There is a technical term for people in the latter category; we call them ‘victims.’
3. Always Pre-arrange a Meeting Place and Ensure EVERYone Knows It!
No matter how hard you try, there is a reasonably high chance your group may get separated. If that happens, everyone needs to know the planned safe location to meet up, how long you’ll wait there, and a follow-on/alternate location in case you cannot stay in the first and/or it becomes unsafe.
Additionally, it is smart planning to decide ahead what you will do in the case that a member of your group does not show up at your chosen locations and how long you will wait on them before taking those actions.
4. Always Have Your Gear on You
‘Your gear’ has different meanings to different people. The gear you take depends on your carry habits and legal status of weaponry and survival gear.
I’m not advocating walking on metropolitan city streets, or even going to a protest, with a fully-loaded survival backpack. Just raise your alertness level a notch and ensure you consider defensive posture when going into a crowd situation.
One thing that should always, Always, ALWAYS be in your carry gear is a legal, personal, defensive weapon that you have been properly trained to employ. Note that I said ‘legal.’ As a licensed weapon owner, and instructor, my choice is to exercise my 2nd Amendment rights at all legal times/locations. Still, there are times the law says I am not allowed to carry, so I chose to have been trained in other items as well. Knives, batons, ballistic pens, tactical flashlights, etc.; all provide options to cover every eventuality.
Remember: you are responsible to learn/know the legal statutes covering any defensive weapon and be trained in proper use. Not doing so places you in jeopardy if you ever choose or are forced into its use. Worse, not being trained places your loved ones in a potentially dangerous position whenever you have said weapon on your person if you are not properly trained.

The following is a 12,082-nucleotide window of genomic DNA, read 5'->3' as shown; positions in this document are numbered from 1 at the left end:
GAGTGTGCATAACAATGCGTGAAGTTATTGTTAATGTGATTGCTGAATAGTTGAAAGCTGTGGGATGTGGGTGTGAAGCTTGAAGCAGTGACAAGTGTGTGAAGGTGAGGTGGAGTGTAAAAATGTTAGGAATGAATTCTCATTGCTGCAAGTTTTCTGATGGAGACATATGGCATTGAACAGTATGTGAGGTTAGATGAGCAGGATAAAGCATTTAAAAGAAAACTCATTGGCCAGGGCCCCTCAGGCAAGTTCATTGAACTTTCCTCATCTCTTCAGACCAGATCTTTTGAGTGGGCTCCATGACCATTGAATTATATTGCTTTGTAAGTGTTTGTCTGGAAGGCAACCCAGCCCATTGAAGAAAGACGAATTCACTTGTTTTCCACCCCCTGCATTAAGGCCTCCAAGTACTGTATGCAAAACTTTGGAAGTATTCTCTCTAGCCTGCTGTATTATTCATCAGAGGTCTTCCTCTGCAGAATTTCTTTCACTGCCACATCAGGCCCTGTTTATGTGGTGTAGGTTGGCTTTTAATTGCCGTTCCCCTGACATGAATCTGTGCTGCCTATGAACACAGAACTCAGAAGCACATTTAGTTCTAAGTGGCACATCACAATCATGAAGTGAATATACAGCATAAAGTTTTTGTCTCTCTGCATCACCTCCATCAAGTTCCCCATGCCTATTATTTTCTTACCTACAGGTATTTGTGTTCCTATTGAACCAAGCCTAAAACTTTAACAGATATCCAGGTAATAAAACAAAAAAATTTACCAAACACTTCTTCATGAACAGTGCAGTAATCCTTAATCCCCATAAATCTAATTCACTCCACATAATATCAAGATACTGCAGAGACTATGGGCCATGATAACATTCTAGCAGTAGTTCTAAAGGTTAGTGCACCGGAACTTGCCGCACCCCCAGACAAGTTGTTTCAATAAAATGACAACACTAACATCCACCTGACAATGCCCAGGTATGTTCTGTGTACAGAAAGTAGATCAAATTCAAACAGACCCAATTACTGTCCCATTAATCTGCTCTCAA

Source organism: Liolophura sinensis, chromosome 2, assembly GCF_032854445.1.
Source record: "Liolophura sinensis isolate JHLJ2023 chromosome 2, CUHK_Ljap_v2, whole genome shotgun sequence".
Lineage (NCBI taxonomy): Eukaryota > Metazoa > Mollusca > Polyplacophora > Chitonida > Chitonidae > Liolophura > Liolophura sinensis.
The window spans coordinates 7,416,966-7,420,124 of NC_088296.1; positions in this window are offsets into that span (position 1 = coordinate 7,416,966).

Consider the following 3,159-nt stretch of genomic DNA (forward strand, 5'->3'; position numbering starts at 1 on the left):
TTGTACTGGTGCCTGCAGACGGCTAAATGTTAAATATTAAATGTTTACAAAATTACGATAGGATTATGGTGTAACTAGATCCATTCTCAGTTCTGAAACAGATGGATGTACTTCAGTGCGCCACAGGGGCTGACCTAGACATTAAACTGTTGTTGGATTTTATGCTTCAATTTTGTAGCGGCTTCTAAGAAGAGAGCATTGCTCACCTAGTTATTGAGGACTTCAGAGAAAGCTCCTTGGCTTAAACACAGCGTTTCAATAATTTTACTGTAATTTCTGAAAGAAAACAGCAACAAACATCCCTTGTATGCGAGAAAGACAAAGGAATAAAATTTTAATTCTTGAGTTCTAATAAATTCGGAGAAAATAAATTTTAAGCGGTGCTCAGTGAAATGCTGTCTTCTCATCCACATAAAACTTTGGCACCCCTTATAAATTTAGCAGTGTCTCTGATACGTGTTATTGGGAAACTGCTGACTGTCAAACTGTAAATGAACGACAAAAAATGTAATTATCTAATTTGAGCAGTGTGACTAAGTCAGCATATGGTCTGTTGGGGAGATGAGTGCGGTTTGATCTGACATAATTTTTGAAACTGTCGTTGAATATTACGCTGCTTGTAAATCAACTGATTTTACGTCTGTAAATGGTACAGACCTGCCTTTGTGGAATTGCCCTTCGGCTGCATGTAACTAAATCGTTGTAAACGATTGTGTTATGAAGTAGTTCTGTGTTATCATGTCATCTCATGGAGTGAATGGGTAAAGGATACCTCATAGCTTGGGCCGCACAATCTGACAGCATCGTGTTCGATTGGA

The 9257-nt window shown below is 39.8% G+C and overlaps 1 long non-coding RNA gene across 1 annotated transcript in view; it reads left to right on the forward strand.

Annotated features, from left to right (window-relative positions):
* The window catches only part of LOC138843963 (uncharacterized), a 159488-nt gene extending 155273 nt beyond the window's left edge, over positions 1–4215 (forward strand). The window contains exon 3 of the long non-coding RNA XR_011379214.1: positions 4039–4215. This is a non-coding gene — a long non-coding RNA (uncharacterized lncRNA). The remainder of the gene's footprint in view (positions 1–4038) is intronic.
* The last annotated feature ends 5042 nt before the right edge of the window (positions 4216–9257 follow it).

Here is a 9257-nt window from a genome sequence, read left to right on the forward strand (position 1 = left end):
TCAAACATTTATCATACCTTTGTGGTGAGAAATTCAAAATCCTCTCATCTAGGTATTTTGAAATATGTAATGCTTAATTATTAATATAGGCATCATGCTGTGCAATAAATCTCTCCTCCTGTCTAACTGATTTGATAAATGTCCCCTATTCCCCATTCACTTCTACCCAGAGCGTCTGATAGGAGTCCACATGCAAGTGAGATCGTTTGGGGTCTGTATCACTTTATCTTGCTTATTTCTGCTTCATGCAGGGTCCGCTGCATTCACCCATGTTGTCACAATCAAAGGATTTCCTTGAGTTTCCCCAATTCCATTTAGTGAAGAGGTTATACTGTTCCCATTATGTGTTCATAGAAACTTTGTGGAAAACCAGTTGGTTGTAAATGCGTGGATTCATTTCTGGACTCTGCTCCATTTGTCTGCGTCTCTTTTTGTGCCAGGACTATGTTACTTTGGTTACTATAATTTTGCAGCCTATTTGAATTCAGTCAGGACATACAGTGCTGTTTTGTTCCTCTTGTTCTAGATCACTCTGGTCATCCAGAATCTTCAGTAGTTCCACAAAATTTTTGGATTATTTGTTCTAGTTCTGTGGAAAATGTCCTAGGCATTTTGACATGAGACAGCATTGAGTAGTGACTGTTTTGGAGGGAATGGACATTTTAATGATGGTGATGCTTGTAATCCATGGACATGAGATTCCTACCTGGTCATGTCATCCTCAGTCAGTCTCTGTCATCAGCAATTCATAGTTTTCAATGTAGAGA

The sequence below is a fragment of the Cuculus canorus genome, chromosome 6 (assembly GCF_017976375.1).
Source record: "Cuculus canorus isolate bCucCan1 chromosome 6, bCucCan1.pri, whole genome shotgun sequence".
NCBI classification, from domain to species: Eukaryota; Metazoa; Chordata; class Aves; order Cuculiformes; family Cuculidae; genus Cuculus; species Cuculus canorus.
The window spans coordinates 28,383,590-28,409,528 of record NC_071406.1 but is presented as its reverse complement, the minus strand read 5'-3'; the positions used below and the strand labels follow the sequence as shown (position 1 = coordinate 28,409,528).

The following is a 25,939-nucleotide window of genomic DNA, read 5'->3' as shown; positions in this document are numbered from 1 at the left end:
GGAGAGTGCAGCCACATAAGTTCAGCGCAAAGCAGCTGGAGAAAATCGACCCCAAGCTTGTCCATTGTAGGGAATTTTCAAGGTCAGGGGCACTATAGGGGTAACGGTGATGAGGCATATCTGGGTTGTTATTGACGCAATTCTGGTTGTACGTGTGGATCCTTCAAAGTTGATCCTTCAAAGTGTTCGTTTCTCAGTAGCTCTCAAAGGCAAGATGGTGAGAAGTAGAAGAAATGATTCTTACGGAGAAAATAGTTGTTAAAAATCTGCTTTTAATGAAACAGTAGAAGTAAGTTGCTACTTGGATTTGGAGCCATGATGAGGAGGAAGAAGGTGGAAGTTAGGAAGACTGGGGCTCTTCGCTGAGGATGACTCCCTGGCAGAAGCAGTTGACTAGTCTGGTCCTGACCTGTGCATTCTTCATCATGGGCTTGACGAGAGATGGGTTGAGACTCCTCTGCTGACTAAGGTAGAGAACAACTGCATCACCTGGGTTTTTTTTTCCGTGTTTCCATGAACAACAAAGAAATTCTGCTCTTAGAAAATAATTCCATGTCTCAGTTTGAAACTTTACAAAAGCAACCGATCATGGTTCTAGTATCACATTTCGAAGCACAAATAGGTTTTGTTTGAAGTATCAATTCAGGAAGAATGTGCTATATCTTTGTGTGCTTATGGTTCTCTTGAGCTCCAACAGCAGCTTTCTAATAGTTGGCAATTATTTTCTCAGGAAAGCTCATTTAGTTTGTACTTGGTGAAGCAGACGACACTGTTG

5. Stick to the Edge of the Crowd Whenever it is Your Choice
When you decide to go to a rally/protest, the safest place is at the edges. The leaders will almost always be giving speeches for the cause at the center of the crowd. If there are agitators in play, they will usually be about one tier of participation out from the leaders, whipping up a crowd’s emotions in support of every incendiary word spoken. This is NOT where you want to find yourself if the event goes south and devolves into violence against the perpetrators of the cause du jour.
You are safest at the edges and it is FAR easier to leave from there. If you find yourself in the middle, as soon as your mind is made up to leave, begin working your way to the edges and do so.
6. Be Like a Duck; Calm On the Surface
In every emergency situation, your body will begin to pump adrenaline in preparation for you to exercise the body’s automatic ‘fight or flight’ response. A few tell-tales are increased respiration, a ‘thumping heart,’ and your voice rises in pitch due to tightening of the core. You must resist this so that you do not react without thought.
A few techniques that may help you retain calm control are to intentionally breathe deep and slow, and to lower your voice to give a calming influence to those around you. Remember that they will also be reacting to the same stimuli but without your training from #2 above.
If you are in an out-of-control violent crowd/riot scenario, it will take constant effort to meticulously bring yourself (and those with you) to a safe place out of harm’s way. Remaining calm and making good choices to each new decision is critical to your efforts to do this.
7. Pay Attention to What Your Gut is Telling You
Science tells us that our eyes see and our brain registers what’s going on around us faster than our brain processes those inputs into conscious thought. We call this either our ‘gut instinct,’ intuition, or simply the nebulous ‘feelings.’
In the instance we’re using today, whether you have chosen to be part of a protest that spontaneously grows out of control, or you find yourself in one through bad timing, you need to pay close attention to your gut.
When you get that uneasy feeling about how things are progressing or what is happening around you, it’s time to begin your exit strategy immediately. If an individual or a group of individuals make you uneasy, place distance and other participants between you and the one(s) causing your discomfort and again, begin your exit strategy immediately.
The worst option you can choose is to convince yourself you are ‘just being silly,’ talk yourself out of leaving, and stay. No cause or movement is worth your safety.
8. Leave When the Situation Changes
If you are intentionally at a protest and it begins to get emotionally charged, leave as fast as you can. You can always read the rest of the speeches in tomorrow’s paper, or watch them on the news later.